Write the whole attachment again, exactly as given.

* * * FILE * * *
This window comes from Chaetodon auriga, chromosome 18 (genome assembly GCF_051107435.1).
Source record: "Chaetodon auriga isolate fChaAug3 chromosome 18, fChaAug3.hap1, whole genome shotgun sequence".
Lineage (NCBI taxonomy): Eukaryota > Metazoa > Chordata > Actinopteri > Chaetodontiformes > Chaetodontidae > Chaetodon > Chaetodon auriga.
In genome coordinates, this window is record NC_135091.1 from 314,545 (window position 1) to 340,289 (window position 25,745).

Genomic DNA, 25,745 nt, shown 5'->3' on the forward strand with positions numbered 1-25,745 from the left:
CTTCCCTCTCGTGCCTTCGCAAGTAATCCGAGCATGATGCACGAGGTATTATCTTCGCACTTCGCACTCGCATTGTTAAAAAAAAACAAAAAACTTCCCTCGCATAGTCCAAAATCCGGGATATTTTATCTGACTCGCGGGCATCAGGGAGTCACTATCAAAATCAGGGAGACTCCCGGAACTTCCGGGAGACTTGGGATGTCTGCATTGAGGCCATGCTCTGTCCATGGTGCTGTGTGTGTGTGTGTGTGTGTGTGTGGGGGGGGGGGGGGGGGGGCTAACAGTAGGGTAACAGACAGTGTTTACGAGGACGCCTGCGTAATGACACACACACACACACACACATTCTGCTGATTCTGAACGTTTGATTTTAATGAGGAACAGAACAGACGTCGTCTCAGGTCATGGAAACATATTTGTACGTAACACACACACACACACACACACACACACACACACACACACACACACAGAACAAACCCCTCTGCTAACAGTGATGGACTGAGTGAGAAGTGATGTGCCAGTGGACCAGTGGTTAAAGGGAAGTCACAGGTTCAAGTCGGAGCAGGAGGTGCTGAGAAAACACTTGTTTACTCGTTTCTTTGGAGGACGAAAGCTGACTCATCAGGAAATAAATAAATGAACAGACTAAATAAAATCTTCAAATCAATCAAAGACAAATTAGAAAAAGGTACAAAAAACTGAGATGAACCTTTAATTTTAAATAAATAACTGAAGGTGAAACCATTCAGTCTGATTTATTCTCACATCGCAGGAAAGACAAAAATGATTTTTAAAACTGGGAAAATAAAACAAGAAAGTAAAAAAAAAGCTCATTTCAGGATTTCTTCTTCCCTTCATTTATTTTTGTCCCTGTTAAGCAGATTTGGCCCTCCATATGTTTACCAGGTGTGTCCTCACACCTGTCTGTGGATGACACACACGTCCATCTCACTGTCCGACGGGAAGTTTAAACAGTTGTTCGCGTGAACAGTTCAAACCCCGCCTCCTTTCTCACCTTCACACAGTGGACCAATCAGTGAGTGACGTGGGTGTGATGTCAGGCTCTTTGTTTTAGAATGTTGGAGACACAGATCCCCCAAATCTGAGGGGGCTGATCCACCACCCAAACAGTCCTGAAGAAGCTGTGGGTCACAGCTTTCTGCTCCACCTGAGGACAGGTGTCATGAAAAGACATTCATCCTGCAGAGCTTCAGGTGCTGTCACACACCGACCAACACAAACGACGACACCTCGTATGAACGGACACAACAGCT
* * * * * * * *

This window comes from Chaetodon auriga, chromosome 18 (genome assembly GCF_051107435.1).
Source record: "Chaetodon auriga isolate fChaAug3 chromosome 18, fChaAug3.hap1, whole genome shotgun sequence".
Lineage (NCBI taxonomy): Eukaryota > Metazoa > Chordata > Actinopteri > Chaetodontiformes > Chaetodontidae > Chaetodon > Chaetodon auriga.
In genome coordinates, this window is record NC_135091.1 from 314,545 (window position 1) to 340,289 (window position 25,745).

Genomic DNA, 25,745 nt, shown 5'->3' on the forward strand with positions numbered 1-25,745 from the left:
CTTCCCTCTCGTGCCTTCGCAAGTAATCCGAGCATGATGCACGAGGTATTATCTTCGCACTTCGCACTCGCATTGTTAAAAAAAAACAAAAAACTTCCCTCGCATAGTCCAAAATCCGGGATATTTTATCTGACTCGCGGGCATCAGGGAGTCACTATCAAAATCAGGGAGACTCCCGGAACTTCCGGGAGACTTGGGATGTCTGCATTGAGGCCATGCTCTGTCCATGGTGCTGTGTGTGTGTGTGTGTGTGTGTGTGGGGGGGGGGGGGGGGGGGCTAACAGTAGGGTAACAGACAGTGTTTACGAGGACGCCTGCGTAATGACACACACACACACACACACATTCTGCTGATTCTGAACGTTTGATTTTAATGAGGAACAGAACAGACGTCGTCTCAGGTCATGGAAACATATTTGTACGTAACACACACACACACACACACACACACACACACACACACACACACACAGAACAAACCCCTCTGCTAACAGTGATGGACTGAGTGAGAAGTGATGTGCCAGTGGACCAGTGGTTAAAGGGAAGTCACAGGTTCAAGTCGGAGCAGGAGGTGCTGAGAAAACACTTGTTTACTCGTTTCTTTGGAGGACGAAAGCTGACTCATCAGGAAATAAATAAATGAACAGACTAAATAAAATCTTCAAATCAATCAAAGACAAATTAGAAAAAGGTACAAAAAACTGAGATGAACCTTTAATTTTAAATAAATAACTGAAGGTGAAACCATTCAGTCTGATTTATTCTCACATCGCAGGAAAGACAAAAATGATTTTTAAAACTGGGAAAATAAAACAAGAAAGTAAAAAAAAAGCTCATTTCAGGATTTCTTCTTCCCTTCATTTATTTTTGTCCCTGTTAAGCAGATTTGGCCCTCCATATGTTTACCAGGTGTGTCCTCACACCTGTCTGTGGATGACACACACGTCCATCTCACTGTCCGACGGGAAGTTTAAACAGTTGTTCGCGTGAACAGTTCAAACCCCGCCTCCTTTCTCACCTTCACACAGTGGACCAATCAGTGAGTGACGTGGGTGTGATGTCAGGCTCTTTGTTTTAGAATGTTGGAGACACAGATCCCCCAAATCTGAGGGGGCTGATCCACCACCCAAACAGTCCTGAAGAAGCTGTGGGTCACAGCTTTCTGCTCCACCTGAGGACAGGTGTCATGAAAAGACATTCATCCTGCAGAGCTTCAGGTGCTGTCACACACCGACCAACACAAACGACGACACCTCGTATGAACGGACACAACAGCT